seven industrial democracies at the Tokyo summit last May made a good
start toward international accord in the war on terrorism.">>
Whitehouse FAQ about War on terrorism
DefendAmerica - US Defense Dept. War on Terror
UN action against terrorism
Authorization For Use of Military Force Against September 11
terrorists (AUMF) US Public Law 107-40, Sept. 18, 2001, 115 Stat. 224
BBC NEWS | In Depth | War on Terror
FindLaw War on terrorism coverage
Wikipedia "War on terrorism" article
Are We Fighting a Real War on Terror at All?
"war on terror"
"war on terrorism"
congress "war powers"
Clarification of Answer by
25 Jan 2005 22:35 PST
Sorry, I just realized that I didn't address a couple more subtle
questions that you posed specifically. Here is some more info:
Regarding the objectives of the war, here is how it has been defined:
<<The United States has based its counter-terrorist strategy on several steps:
* Denial of safe havens in which terrorists can train and equip members.
* Restriction of funding of terrorist organizations.
* Degradation of terrorist networks by capturing or killing intermediate leaders.
* Detention of suspected and known terrorists. See the section below
for further details
* Getting information, through various techniques, allegedly including
torture, from captured terrorists of other members of their
organization, training sites, methods, and funding.
* Expanding and improving efficiency of intelligence capabilities and
foreign and domestic policing.>
As for the ultimate goal of the "war on terror" as addressed by the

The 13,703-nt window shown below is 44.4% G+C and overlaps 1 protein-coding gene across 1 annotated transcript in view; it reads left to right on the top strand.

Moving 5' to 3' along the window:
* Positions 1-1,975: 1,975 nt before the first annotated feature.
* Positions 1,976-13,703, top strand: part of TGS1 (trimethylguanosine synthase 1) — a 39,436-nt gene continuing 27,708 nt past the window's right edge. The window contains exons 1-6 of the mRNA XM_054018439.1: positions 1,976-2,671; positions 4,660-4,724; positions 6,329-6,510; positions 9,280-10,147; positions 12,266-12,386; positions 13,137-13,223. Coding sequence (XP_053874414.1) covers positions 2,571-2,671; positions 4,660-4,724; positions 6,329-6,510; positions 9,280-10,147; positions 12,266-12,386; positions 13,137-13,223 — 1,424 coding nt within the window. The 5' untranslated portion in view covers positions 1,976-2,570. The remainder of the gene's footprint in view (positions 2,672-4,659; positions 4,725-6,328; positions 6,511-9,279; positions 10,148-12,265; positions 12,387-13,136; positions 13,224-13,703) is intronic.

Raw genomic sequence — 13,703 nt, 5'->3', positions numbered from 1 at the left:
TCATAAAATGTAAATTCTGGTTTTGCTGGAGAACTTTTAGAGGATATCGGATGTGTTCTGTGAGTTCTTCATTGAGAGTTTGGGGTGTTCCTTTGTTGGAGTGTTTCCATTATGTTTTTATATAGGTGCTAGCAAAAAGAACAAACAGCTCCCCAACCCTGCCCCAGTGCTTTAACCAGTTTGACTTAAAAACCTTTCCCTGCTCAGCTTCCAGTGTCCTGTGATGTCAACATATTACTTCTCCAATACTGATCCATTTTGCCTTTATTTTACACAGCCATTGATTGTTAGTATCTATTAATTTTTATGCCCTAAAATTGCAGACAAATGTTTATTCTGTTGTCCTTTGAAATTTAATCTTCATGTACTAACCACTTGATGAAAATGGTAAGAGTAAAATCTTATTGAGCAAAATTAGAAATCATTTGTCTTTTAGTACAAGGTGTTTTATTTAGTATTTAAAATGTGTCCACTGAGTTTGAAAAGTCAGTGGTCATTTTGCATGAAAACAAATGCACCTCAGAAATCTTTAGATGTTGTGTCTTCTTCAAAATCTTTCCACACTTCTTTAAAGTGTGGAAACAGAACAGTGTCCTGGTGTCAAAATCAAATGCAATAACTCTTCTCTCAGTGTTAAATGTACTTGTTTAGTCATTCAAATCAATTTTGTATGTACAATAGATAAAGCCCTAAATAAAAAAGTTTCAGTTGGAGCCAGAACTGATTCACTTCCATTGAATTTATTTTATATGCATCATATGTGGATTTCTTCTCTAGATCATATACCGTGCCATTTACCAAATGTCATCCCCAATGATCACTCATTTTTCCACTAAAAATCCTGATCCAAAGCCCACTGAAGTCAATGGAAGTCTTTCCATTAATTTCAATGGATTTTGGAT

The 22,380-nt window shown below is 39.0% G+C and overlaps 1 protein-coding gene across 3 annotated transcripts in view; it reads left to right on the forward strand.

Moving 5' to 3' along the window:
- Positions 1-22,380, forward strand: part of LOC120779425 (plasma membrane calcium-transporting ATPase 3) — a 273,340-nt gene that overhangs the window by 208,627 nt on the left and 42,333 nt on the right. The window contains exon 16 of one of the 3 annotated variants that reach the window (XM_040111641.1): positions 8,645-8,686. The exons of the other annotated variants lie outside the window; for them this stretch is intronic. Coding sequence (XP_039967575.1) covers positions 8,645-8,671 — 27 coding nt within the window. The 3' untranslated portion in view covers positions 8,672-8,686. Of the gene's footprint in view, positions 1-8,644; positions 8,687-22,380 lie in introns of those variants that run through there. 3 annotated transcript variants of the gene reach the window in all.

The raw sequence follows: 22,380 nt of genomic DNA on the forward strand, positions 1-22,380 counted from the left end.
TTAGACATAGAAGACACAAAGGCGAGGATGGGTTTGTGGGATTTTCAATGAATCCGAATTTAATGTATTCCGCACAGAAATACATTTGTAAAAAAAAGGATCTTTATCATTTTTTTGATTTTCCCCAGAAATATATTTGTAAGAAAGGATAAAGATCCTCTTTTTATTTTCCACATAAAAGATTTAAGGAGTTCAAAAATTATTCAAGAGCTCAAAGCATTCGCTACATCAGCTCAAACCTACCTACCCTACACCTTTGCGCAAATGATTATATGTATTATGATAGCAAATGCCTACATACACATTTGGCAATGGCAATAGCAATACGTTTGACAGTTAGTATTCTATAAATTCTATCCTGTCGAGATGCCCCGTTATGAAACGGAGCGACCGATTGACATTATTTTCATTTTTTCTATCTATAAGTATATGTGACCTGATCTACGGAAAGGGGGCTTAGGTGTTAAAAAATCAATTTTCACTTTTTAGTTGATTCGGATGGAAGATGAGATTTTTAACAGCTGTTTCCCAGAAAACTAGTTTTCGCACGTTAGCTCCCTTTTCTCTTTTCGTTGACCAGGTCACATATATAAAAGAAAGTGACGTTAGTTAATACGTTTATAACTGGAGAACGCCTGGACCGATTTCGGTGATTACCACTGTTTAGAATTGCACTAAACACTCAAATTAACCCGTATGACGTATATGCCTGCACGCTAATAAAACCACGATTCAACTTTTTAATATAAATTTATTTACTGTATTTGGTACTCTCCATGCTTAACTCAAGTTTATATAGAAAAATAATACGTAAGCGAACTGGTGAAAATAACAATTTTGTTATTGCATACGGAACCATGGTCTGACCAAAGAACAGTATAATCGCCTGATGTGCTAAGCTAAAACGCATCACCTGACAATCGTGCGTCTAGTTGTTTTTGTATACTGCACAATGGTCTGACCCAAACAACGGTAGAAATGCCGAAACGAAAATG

Bush administration is the following:
<<Daniel Pipes, recently appointed by Bush as director of the
prestigious American Institute of Peace, dared declare that ?The
ultimate goal of the war on terror is to modernize Islam?. With this
end in view he has been seeking funding for a new organization named
Islamic Progress Institute, with the object of reforming Islam ?into a
democratic moderate and pro-American religion.? He further made it
clear that ?Islam in America must be American Islam?. >>
As for the media coverage, it seems that they treat it as an abstract
war, but at times use the terminology of actual war to heighten the
impact of their coverage. Therefore, they often refer to individual
nations, such as Iraq, Iran, North Korea, etc. as involved in the "war
Some view the media as a seperate arm of the government and argue that
the media covers the abstract war against terrorism as an actual war
to legitimize the Bush administrations foreign policy efforts.
<<his process is becoming an integral part of the established modus
operandi of powerful, entrenched organizations on every level of the
government. Aided with a corporate-owned media, the government is able
to maintain social control without detracting from their public image
and the perceived legitimacy of its methods of government. These
policies are evolving into an institutionalized social domination
compatible with imperial policies perpetuated abroad.>>
I hope that further clarifies my response.